China / Society

A rare chance to learn about science

By Huang Shuo ( Updated: 2012-04-21 21:49

BEIJING - Pupils at migrant schools generally have few opportunities to study science. That all changed today for 250 9- to 11-year-olds from Mingyuan School in Beijing's Daxing District and Boshi School in Fangshan District.

The UK's Royal Society of Chemistry (RSC) and Institute of Physics (IoP) joined forces with the Migrant Children's Foundation (MCF), the EU Science and Technology Fellowship Programme China (STF China), the Beijing University of Chemical Technology (BUCT) branch of the China Youth League and the Volunteer Service Crew of BUCT, to invite the pupils and their teachers to spend the day at BUCT.

A rare chance to learn about science

Professor David Evans, the chairman of the Royal Society of Chemistry Beijing Local Section, is giving a lecture on "Chemical Magic" for pupils from migrant schools at Beijing University of Chemical Technology on April 21, 2012. [Photo/ Shuo]

In the morning, the chairman of the RSC Beijing Local Section, Professor David Evans from BUCT, gave a lecture on Chemical Magic, using a variety of colorful — and sometimes explosive — chemical reactions to illustrate his talk. He was followed by the IoP representative for China, Professor Richard de Grijs of the Kavli Institute for Astronomy and Astrophysics at Peking University, who introduced the pupils to some of the mysteries of the universe using exciting visual materials.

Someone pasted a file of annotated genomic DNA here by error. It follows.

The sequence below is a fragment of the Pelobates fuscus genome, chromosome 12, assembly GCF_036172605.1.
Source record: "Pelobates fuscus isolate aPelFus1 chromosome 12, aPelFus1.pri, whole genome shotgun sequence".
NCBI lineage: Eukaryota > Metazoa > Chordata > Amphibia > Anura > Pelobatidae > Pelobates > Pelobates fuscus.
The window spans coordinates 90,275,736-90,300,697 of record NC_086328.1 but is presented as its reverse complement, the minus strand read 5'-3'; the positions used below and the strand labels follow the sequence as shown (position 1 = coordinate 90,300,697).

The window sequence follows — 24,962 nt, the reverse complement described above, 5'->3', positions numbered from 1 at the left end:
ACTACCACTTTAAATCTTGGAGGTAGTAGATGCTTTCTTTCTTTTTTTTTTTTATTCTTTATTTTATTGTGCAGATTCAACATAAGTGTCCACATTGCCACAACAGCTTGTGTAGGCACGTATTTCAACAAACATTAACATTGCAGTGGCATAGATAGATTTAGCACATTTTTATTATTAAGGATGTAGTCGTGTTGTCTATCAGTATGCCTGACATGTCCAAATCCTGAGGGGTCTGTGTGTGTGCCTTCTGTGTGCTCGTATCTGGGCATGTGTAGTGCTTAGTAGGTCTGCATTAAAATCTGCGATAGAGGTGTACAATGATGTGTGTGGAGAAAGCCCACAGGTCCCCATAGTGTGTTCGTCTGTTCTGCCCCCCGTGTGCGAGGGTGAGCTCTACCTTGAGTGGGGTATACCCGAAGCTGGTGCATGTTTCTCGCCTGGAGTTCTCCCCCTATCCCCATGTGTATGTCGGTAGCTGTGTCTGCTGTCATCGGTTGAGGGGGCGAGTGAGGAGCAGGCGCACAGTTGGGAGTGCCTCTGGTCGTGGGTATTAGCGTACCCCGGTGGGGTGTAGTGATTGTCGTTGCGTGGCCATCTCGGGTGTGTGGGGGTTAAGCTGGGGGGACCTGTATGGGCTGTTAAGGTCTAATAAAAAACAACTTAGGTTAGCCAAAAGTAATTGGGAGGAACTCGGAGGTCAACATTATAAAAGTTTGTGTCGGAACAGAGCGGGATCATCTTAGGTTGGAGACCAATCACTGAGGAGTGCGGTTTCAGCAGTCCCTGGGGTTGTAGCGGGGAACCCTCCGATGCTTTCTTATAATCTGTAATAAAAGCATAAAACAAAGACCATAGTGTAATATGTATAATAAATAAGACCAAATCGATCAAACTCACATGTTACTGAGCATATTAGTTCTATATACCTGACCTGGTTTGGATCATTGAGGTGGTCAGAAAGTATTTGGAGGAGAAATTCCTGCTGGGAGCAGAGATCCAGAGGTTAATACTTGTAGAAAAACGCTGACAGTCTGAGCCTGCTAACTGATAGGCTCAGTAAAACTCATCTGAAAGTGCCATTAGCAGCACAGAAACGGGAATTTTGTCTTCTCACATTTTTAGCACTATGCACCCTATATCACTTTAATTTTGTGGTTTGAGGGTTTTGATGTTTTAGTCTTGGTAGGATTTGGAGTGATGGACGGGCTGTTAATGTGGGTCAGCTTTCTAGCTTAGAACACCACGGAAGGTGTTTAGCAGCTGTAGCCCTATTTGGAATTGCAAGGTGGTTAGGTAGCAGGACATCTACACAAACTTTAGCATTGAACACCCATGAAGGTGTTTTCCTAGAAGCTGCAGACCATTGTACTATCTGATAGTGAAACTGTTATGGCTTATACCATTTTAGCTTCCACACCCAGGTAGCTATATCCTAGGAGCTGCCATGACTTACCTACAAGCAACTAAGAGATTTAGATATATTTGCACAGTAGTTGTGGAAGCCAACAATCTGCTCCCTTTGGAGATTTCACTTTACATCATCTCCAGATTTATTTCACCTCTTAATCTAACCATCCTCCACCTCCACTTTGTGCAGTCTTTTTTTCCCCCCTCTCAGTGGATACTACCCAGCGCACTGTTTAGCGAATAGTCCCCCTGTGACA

After lunch on campus, the older students, decked out in lab coats and safety glasses, carried out some chemistry and physics experiments while the younger students enjoyed a range of fun educational activities with volunteers from BUCT.

The logistics for the event were organized by the STF China's team, who also provided the kids with a present to remember this day.

A rare chance to learn about science

Professor Richard de Grijs, the representative of Institute of Physics for China, is doing physics experiments with pupils from migrant schools at Beijing University of Chemical Technology on April 21, 2012. [Photo/ Shuo]

Helen Boyle, director of MCF, said, "This is an exciting project for everyone to be involved in. It is a great opportunity for migrant children to not only learn but to also be exposed to such creative and hands-on methods of teaching. It also allows volunteers to interact with and pass on their own learning experiences to a younger generation, which is one of MCF's main aims. Through projects like this one, we want to provide platforms for students with natural abilities or interests in these subjects to develop themselves and hopefully, through the help of MCF, RSC and IoP to take their education and learning even further."

RSC and IoP are now setting up portable labs in order to take similar events into migrant school classrooms in the future in order to give more disadvantaged children a chance to understand some of the wonders of science and its importance in our daily lives.

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